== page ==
I’ve had more “oh, damn, it’s 6am and I haven’t gone to bed yet” nights in the last week than I’ve had in total since I retired, and it’s all because of Planetside 2.
For those of you unfamiliar with the game, Planetside 2 is a massively multiplayer online first-person strategic shooter. That’s a whole lot of adjectives; put simply, you run around going “pew pew” with laser guns, there’s a lot of people playing at the same time, and there are goals and objectives beyond “pew pew a bunch of them before you get pew pewed back.”
In many ways, the game is a more complicated version of a game mode I was obsessed with many years ago, Unreal Tournament 2004‘s Onslaught mode. At the depths of my addiction to that particular mode, I would come home from working at LSU at 1700 or so and not stop until 0200 or 0300, night after night, for weeks on end. I stopped because it was utterly wrecking my wrists; as a keyboard-and-mouse game, I was doing a lot of repetitive strain on my right wrist in particular as I played.
Planetside 2 is basically Onslaught scaled up 64x or so. There are three teams/factions; the goal is to be the team with the most territory. You can’t just drop deep into your opponent’s land and capture there, because the only vulnerable territory is that connected to your own by the “Lattice,” which is generally (but not always) the stuff that’s right next to it on the map. What this means in practice is that the “front” of the fight is constantly shifting but almost never crazily distant, as your faction either successfully claims a bit of territory and pushes further in, or loses territory and is pushed back.
Now, I’m playing on the PS4, which makes it a bit of a double whammy of a mess: I’m already not exactly good at first-person shooters, having lost my high level of coordination as I’ve gotten older, and using a controller rather than keyboard and mouse just makes it worse. But that’s actually mostly okay, because the game has a bunch of “support” work that you can do. I spend most of my time as an engineer, repairing vehicles and other things around the bases, and the game rewards me for doing so.
That said, the game has some major issues. It’s free-to-play, and while its monetization strategy is only mostly scummy, the real problem is that it’s a free-to-play game… on a console… in the dead of summer… where you shoot people. If you don’t already know what that means, let me tell you: it is absolutely overrun with twelve year old boys who think cursing is the Coolest Thing Ever and constantly kill their own teammates because it’s funny. There are moments of utter brilliance, when you get in with an organized group and manage to fend off a nasty assault or execute one of your own… and there are moments of utter frustration when the person whose vehicle you were keeping alive turns the turret and shoots you for no good reason.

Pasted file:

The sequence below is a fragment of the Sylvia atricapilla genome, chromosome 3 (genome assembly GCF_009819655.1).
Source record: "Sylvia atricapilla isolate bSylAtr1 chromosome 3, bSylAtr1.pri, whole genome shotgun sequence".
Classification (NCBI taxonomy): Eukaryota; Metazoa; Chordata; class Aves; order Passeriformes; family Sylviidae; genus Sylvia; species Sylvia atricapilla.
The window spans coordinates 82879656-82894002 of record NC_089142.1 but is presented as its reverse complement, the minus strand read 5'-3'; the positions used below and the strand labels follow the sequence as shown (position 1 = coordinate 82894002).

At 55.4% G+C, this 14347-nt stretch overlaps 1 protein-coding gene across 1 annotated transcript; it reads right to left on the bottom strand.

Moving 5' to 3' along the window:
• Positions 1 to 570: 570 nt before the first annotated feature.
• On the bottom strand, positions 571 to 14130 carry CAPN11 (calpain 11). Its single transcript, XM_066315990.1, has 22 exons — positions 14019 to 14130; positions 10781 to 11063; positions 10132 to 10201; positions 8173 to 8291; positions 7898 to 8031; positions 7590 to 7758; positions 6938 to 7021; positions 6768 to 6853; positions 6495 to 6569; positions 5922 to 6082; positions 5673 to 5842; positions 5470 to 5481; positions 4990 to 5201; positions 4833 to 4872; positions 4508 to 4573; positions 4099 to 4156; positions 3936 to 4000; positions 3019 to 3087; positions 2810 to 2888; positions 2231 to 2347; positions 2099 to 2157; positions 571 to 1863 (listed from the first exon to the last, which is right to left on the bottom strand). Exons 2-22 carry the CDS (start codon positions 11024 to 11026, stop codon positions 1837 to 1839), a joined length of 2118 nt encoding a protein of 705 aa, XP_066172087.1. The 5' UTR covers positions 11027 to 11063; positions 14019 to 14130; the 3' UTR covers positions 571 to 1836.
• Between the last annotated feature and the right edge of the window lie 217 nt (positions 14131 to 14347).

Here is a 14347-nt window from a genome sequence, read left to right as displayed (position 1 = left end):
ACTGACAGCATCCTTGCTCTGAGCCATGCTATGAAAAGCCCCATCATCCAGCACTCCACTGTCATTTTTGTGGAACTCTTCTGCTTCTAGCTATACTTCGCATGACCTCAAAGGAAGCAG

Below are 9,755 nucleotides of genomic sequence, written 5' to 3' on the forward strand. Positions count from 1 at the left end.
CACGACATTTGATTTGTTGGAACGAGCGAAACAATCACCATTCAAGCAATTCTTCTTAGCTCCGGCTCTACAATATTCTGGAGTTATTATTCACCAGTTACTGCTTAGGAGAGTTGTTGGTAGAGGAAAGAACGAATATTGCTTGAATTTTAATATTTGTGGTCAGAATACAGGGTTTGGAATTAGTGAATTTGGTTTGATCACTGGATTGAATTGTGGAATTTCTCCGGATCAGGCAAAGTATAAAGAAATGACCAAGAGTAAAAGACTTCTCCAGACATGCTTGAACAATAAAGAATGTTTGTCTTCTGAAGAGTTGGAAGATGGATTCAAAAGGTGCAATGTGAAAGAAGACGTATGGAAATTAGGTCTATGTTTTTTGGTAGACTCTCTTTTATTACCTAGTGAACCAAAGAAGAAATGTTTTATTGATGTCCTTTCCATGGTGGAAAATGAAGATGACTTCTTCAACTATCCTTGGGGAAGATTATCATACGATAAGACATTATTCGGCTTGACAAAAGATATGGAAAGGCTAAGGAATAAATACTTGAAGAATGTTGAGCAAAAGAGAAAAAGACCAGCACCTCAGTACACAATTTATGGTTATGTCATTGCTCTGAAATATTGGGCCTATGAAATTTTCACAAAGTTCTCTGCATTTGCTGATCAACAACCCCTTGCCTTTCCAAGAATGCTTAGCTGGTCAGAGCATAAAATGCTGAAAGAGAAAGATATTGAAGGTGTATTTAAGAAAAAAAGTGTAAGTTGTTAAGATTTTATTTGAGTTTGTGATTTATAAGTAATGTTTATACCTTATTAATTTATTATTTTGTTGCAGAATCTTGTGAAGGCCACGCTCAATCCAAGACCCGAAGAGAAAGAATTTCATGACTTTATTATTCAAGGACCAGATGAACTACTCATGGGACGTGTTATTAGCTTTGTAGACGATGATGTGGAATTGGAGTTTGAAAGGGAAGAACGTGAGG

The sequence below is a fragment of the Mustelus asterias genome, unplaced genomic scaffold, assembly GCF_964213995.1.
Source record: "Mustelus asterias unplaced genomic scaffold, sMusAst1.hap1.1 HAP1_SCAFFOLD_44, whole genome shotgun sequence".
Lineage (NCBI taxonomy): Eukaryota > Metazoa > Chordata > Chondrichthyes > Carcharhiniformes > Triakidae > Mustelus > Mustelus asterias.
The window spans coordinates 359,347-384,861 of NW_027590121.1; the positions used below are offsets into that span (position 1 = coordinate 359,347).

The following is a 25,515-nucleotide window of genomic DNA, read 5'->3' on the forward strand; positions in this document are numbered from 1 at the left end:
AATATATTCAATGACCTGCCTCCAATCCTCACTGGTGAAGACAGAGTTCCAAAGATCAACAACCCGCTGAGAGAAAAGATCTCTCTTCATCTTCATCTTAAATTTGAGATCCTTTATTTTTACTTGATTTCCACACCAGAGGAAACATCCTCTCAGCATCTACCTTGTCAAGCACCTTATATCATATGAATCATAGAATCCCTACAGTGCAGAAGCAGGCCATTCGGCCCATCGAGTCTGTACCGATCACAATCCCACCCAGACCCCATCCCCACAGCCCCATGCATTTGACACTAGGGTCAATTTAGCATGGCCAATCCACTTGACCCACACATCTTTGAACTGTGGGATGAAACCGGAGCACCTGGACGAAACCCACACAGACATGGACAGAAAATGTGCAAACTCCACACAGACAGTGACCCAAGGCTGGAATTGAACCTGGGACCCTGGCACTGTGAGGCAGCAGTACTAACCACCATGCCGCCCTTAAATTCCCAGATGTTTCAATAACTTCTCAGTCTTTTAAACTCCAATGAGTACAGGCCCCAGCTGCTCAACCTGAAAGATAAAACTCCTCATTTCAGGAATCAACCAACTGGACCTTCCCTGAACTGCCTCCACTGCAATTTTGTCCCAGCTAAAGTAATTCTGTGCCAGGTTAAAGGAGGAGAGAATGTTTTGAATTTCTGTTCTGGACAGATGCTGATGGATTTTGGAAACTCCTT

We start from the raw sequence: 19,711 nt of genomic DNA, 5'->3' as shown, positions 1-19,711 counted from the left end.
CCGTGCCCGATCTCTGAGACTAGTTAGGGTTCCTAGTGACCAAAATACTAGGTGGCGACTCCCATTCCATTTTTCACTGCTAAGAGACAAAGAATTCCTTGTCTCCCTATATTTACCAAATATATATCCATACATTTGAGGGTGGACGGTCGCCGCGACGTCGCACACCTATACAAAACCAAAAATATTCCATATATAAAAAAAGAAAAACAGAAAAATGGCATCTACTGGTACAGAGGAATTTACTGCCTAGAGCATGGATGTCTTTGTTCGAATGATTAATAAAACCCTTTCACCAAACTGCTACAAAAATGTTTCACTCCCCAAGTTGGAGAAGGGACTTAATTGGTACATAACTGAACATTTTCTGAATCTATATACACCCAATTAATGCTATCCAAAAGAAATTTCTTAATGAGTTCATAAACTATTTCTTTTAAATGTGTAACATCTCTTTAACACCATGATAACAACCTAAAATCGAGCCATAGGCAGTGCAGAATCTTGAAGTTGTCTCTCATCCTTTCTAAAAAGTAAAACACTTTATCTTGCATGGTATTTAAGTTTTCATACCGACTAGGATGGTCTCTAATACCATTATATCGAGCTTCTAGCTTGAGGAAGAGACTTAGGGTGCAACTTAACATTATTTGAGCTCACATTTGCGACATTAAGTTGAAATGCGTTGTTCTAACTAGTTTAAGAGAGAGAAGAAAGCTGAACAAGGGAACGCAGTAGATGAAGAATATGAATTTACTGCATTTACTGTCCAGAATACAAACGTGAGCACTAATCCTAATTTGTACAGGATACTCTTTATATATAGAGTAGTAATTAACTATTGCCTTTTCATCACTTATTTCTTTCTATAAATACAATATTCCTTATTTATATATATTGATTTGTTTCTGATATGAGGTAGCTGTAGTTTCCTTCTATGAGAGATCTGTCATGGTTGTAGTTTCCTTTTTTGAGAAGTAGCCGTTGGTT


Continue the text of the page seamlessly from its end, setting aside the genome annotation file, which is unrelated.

And while the monetization is only mostly scummy, it is scummy. The rate at which you get experience (“certifications”) in the game is low, so it strongly encourages you to drop real money on the game to unlock stuff.
But there are some clever things too. For one, most of the weapons are “sidegrades;” better at some things but worse at others. You actually really don’t ever need to buy a new weapon for most of the classes, and if you do it can come much later. That’s surprisingly respectful for a F2P game, where often the person with the most money gets super-awesome ultra better versions of the standard weapons.
Now, I know that I’m not supposed to play massively multiplayer online games, because I know what a time-sink they can be. But I suspect that I’m going to run Planetside 2 dry in a week or two; it’s fun, but ultimately pretty same-y, and unless I can convince some friends to play with me–it’d sure be nice to team up with actual adults rather than prepubescents–it’s going to end up too lonely to sustain. But for the time being I’m having fun, and given that I haven’t paid a penny for the game (and don’t plan to), why not?
(If you’re interested in teaming up, drop me a note. I know no one will, but I feel like I’ve gotta try.)
In conclusion: Planetside 2 is pretty neat. It’s given me sleepless nights. Would play again.